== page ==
In a market that values a league-average starting pitcher at $10 million a season guaranteed for performance that is decidedly not so, finding five guys who fit that description isn’t easy. Looking around, there aren’t five teams who, even in hopeful sunshine of March, can expect to get a full season of work from five guys, much less a full season of average or better pitching. Almost every team in the game will spend months trying to identify contributors at the back end of the rotation.

Then there’s the Phillies, who have six major-league-caliber starting pitchers, or at least guys they’ve treated as such. Four pitchers on their roster made at least 27 major-league starts last year. A fifth, Cole Hamels, is their best pitcher. And they went out and made a three-year, $24-million commitment to Adam Eaton, who is certainly the worst of the bunch, but has the shiny free-agent deal that makes it hard to turn him into a reliever. In fact, one problem with this group of pitchers is that none of them stands out as a candidate to go to the bullpen. The six pitchers combined have six relief appearances in the last decade.

The most tradeable commodity, based on skills, performance and price, is veteran Jon Lieber. Lieber, 37 in three weeks, is in the last season of a three-year contract that pays him $7.5 million this season, a pittance. Since missing the 2003 season after Tommy John surgery, Lieber has averaged 30 starts and 187 innings a season, with an ERA of 4.46. There aren’t many gremlins hiding in those numbers; his translated stats and Stuff scores are consistent with his baseball-card stats. Lieber is a league-average starting pitcher, leaving the Phillies with a $10 million asset that may go unused.

What to do, what to do…. Well, the Phillies could keep Lieber, as well as the other five starters, use either Lieber or Eaton as a long reliever and wait for someone to get hurt. A strong argument in favor of this plan is that the Phillies have very little rotation depth beyond the front six. They traded Gavin Floyd and Gio Gonzalez, Scott Mathieson is out for the year, and turning to Clay Condrey again isn’t high on the list of wants. Ryan Madson seems settled in the bullpen. There’s something to be said for keeping him around as an insurance policy.

On the other hand, the Phillies have a chance to win this year, a good enough one that they should be looking to maximize their talent on hand. The Phillies have soft spots behind the plate, at third base and in right field. Signing Rod Barajas to catch and Wes Helms to play third base were partial solutions; both players are useful as backup or part of platoons. Minor-league veteran Shane Victorino is much the same in right, a good fourth outfielder. These players can all be contributors, but it’s unlikely that any will be an effective regular. Getting one six-win, seven-win player at any of these spots would make a difference to the Phillies. They could also use help in the bullpen, where a Fabio Castro/Madson combination, along with Geoff Geary, may make getting to Tom Gordon dicey.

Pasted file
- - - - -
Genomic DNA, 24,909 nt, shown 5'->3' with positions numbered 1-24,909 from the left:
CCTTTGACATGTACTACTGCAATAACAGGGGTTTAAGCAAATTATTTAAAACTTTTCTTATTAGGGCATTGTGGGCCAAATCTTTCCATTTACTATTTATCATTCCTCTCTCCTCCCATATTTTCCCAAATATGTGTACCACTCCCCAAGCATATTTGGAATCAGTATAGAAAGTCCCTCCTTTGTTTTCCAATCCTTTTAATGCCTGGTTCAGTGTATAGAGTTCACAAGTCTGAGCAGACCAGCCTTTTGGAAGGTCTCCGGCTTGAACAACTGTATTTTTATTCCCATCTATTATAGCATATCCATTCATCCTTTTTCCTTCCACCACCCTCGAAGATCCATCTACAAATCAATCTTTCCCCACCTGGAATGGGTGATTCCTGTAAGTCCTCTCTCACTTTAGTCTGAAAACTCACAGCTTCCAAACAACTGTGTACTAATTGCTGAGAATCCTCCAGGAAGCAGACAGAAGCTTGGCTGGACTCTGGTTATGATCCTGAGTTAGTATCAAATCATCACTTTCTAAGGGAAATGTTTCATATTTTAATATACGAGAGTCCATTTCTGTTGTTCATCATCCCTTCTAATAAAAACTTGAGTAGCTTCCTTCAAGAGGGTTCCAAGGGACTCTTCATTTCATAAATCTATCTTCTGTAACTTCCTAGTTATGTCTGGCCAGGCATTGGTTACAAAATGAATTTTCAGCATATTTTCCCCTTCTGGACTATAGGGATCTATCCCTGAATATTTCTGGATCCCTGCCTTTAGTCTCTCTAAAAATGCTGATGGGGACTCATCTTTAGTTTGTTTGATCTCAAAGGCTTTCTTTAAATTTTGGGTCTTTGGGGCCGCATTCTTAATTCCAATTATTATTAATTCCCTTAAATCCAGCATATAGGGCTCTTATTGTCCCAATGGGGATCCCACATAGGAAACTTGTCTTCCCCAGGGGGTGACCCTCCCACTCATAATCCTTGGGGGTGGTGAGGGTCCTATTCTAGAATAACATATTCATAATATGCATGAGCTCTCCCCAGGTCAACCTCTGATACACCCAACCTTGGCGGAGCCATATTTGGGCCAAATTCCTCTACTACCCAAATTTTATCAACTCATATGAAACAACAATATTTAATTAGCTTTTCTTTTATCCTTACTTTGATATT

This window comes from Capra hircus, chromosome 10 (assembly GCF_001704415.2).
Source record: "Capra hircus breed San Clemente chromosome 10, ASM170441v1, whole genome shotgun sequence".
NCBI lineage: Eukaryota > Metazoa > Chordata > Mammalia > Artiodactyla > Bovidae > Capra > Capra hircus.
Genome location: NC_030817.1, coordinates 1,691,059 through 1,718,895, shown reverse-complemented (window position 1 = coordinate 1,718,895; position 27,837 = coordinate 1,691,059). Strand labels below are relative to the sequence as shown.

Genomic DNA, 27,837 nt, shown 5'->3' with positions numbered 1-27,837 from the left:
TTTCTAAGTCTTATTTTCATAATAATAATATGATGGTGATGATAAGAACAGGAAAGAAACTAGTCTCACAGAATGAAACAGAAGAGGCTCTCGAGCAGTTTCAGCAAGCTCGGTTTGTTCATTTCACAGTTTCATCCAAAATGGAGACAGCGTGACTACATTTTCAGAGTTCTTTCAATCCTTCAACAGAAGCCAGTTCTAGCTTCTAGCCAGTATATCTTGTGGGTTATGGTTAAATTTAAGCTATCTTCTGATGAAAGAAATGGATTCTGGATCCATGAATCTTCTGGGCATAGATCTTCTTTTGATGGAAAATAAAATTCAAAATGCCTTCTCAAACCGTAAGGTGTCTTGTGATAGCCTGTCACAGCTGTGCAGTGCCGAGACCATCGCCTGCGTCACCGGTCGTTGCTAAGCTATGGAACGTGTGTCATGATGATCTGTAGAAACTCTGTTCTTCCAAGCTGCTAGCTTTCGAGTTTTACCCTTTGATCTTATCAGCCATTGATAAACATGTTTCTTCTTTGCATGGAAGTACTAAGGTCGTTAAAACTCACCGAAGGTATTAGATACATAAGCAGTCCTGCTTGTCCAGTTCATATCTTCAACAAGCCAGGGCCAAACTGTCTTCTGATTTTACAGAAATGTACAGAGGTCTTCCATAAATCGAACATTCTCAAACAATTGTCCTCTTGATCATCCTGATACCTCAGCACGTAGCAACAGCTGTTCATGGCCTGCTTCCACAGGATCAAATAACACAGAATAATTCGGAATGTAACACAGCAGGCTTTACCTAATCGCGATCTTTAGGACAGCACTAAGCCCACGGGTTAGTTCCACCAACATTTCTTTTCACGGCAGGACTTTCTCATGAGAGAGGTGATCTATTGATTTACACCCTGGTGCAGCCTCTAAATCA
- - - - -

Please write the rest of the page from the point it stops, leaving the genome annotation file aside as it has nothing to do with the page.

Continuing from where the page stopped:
There aren’t many teams in baseball that couldn’t use a Jon Lieber, but which ones are the best fits? The Phillies could use a left-handed hitting third baseman or catcher, or an everyday right fielder, or bullpen help, and they’re looking to match up with a team that is playing for 2007 and needing a starter. Based on that, the top choices are:

  • To the Diamondbacks for Chad Tracy and Juan Cruz. Josh Byrnes has been very protective of the D’backs’ pool of young talent. However, both of these players are older, about to become more expensive, and moving them would create space for younger, less expensive players such as Alberto Callaspo and Tony Pena. It’s arguable whether the Diamondbacks need to add another starter, although a winnable NL West would be moreso with Lieber, rather than Edgar Gonzalez, in the #5 slot. The Phillies would get an excellent platoon partner for Helms at third base and a true power arm for the seventh and eighth innings.
  • To the Rangers for Brad Wilkerson. Wilkerson’s value is down, coming off an injury-plagued and power-free 2006 campaign. If healthy, he’s a good defensive outfielder and a source of OBP and doubles, a player who allows Victorino to stay in his natural fourth-outfielder role, pinch-running and being a defensive replacement for Pat Burrell. The Rangers still need to fortify the back end of their rotation to challenge in a soft AL West, and they have an assortment of corner outfielders who may approximate Wilkerson’s production.
  • To the Astros for Morgan Ensberg. Ensberg’s low batting averages and high strikeout totals have made him an undervalued player in Houston, even as he remains the team’s second-best player after Lance Berkman. The Astros have Mike Lamb, who’s not better than Ensberg but a good player in his own right, as well as Mark Loretta, who can also play third base. The back end of their rotation is very shaky, with Wandy Rodriguez and Matt Albers. It’s not terribly likely that the Phillies would trade for a right-handed-hitting third baseman-they’d probably have more interest in Lamb-but Ensberg would be a significant improvement over Helms, especially against right-handers and in the field.

There are other teams that could be matches if there was enough motivation, including the Red Sox (Wily Mo Pena or Kevin Youkilis), the Yankees (Melky Cabrera), the Nationals (Ryan Church and an arm) or the Brewers (assorted corner outfielders). Whether to one of these teams, or to one that I haven’t considered, trading Lieber would better align the Phillies’ talent and make them an even stronger threat in the NL East.

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